Americans love their coffee and they love their beer. But putting them together? As in, in the same glass? You might be skeptical, but coffee beer has been a thing since the mid-1990s (remember that decade of frenetic ingenuity and entrepreneurship?). Since the first coffee beers were released, coffee has been making steady inroads into the craft brewing industry and the results are, well, surprisingly good!
Maybe you already know about coffee beer, but you’re skeptical about trying it. Or you somehow managed to miss hearing about the trend entirely and you’re wondering how something like this works. Keep reading to learn about this craft beer that doesn’t seem to be going away any time soon!
What Is a Coffee Beer?
Exactly what it sounds like. A coffee beer is a beer with coffee added to it. What kind of coffee, how much, and when it’s added varies, along with the kind of beer the coffee is added to.
Like other craft brews, coffee beer falls along a spectrum of colors and flavors. This means there’s sure to be a coffee beer that makes your taste buds happy.
Is There Caffeine In Coffee Beer?
Yes, coffee beer does have caffeine (as you’ll see in the next section, the ATF had the very same question and made sure it got answers). But the amount of caffeine is quite low since the ratio of coffee to beer tends to be very small.
The History of Coffee Beer
The very first commercially distributed coffee beer was released in 1994 by Wisconsin’s New Glarus Brewing. They called it, simply enough, Coffee Stout. Two years later, this beer won the silver medal at the B.T.I – World Beer Championships. That’s when the ATF took an interest and hit the “pause” button on the production of coffee beers until issues regarding caffeine content and labeling were resolved.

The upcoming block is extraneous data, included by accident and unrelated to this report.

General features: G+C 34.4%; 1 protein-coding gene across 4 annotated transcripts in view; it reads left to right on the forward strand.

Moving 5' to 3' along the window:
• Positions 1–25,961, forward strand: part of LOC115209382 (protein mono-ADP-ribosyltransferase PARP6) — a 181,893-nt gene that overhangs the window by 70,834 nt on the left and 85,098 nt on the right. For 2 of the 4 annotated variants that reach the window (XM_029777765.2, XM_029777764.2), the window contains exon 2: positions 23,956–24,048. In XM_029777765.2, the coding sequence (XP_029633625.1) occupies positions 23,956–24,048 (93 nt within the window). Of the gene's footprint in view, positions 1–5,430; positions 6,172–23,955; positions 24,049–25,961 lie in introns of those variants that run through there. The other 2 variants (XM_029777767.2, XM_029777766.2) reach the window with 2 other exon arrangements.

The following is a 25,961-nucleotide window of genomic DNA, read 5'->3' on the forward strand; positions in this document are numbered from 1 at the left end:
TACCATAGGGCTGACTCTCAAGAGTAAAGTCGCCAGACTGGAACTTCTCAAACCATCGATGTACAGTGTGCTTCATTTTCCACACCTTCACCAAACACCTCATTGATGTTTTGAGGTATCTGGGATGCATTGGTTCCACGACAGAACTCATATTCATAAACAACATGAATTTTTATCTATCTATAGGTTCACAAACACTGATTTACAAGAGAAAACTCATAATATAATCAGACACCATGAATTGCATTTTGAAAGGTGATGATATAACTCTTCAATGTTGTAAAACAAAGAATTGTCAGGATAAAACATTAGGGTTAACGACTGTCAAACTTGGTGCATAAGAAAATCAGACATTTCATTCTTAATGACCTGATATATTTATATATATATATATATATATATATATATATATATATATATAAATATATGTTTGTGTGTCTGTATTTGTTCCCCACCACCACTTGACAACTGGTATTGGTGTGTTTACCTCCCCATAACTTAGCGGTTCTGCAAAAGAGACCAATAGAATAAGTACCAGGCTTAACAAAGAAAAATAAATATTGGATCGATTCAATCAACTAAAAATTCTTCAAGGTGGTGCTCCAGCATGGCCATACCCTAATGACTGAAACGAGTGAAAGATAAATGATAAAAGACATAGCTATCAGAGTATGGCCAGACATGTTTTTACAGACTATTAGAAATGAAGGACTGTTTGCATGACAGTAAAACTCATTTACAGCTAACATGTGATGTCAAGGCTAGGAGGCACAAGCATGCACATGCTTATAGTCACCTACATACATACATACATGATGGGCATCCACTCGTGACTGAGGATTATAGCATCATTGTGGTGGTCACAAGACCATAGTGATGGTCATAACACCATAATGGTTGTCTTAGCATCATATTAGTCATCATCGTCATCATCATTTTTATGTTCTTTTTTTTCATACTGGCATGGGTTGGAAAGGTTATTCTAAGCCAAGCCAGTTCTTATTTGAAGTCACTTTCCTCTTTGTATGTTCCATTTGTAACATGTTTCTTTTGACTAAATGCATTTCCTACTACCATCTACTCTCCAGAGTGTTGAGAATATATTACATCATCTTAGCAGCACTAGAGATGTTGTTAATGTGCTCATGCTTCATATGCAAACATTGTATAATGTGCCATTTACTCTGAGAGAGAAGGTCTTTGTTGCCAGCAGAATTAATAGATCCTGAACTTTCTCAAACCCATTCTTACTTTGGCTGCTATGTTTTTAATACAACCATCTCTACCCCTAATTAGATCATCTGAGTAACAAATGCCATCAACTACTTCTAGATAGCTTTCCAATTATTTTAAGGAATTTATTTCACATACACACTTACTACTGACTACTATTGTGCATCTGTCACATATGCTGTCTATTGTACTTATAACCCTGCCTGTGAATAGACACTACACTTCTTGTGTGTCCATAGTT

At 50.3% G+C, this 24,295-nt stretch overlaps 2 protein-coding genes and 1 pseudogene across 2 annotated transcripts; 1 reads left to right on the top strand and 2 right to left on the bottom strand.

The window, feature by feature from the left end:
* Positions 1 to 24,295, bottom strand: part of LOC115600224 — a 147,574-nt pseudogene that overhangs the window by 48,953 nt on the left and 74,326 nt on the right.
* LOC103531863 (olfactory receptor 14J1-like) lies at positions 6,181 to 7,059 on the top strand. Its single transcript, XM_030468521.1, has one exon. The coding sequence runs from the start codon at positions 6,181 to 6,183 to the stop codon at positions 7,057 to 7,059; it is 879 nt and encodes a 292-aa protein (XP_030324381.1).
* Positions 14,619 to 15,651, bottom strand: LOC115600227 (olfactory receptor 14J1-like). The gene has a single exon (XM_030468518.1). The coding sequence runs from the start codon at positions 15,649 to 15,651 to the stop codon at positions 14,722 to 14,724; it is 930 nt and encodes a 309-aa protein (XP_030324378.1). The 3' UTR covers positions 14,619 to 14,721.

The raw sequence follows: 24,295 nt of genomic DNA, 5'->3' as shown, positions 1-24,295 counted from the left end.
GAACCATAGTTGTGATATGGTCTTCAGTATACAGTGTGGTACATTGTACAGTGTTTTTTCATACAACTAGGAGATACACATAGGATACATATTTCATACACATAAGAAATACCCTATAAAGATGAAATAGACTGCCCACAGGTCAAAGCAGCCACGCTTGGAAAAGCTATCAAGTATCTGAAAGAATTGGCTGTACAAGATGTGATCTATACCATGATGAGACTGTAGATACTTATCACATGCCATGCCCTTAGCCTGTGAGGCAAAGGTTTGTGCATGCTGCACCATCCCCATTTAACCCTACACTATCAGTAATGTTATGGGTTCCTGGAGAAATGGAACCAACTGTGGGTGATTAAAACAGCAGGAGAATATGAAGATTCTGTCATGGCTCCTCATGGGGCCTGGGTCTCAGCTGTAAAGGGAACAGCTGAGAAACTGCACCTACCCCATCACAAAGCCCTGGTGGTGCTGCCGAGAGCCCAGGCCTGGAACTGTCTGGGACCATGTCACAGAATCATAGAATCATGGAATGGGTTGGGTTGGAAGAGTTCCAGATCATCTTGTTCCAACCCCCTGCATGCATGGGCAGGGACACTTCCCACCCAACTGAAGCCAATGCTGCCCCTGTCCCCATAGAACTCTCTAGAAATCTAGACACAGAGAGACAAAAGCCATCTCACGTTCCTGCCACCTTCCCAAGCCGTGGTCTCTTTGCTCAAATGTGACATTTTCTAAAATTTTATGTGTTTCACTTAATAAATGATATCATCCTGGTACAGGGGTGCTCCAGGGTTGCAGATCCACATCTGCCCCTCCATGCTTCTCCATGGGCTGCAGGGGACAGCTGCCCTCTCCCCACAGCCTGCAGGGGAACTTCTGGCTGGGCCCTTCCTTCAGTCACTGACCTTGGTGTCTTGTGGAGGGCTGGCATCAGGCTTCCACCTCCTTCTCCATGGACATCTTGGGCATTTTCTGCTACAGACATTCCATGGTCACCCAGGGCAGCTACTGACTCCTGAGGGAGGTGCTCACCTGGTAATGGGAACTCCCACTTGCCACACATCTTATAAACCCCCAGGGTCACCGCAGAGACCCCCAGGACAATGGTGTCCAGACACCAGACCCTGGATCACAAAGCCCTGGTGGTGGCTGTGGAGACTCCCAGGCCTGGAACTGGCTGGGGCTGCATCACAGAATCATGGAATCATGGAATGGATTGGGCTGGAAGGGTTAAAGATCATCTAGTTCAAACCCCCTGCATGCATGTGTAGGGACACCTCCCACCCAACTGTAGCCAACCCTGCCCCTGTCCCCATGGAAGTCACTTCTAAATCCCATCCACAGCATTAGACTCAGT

In 1995, Dogfish Head Brewery released their Chicory Stout beer which was made with roasted chicory and Mexican coffee. That same year Redhook Brewing debuted Double Black Stout (still one of their most requested beers).
Since these first three beers stepped onto the stage, coffee beer has taken off and shows no signs of slowing down.
How Can Coffee and Beer Work Together?
On the surface, it doesn’t seem like these two could ever work together in the same beverage. But, done the right way, the flavors are remarkably successful. Not just compatible, but complementary and able to coax out the best in each other. Obviously, higher quality beers and coffees produce the best tasting coffee beers.
Craft beer offers a wide range of flavors – nutty and roasted all the way to citrusy and fruity. Coffee flavors also fall along a similar flavor spectrum. The trick is to pair the right combination of beer flavors with coffee flavors, which is what craft beer makers have been experimenting with for nearly twenty years.
There’s no limit to what a coffee beer tastes like because there are endless flavors found in beer and in coffee. Graham cracker, blueberry, vanilla, brown sugar, citrus, floral notes – you get the idea.
Even Failing Is Not Failure!
Brewers admit that not every pairing has been a success. But that’s the great thing about an industry like craft brewing – no time spent brewing is ever wasted because learning what doesn’t work is valuable information when creating the next batch.
What Kinds of Beers Are Used To Make Coffee Beer?
In the beginning, stouts were the obvious choice for coffee beer. The dark color and the rich flavors were ideal for layering coffee flavors onto. But craft brewing likes to push boundaries, so it was inevitable that coffee would be added to other kinds of beer.
Today you can find coffee in kolsch, saison, pale ale, IPA, golden ale, brown ale, lager, altbier, cream ale, Scotch ale, wheat ale, Belgian beer, and so on. The choices are nearly overwhelming.
What Kinds of Coffee Are Used To Make Coffee Beer?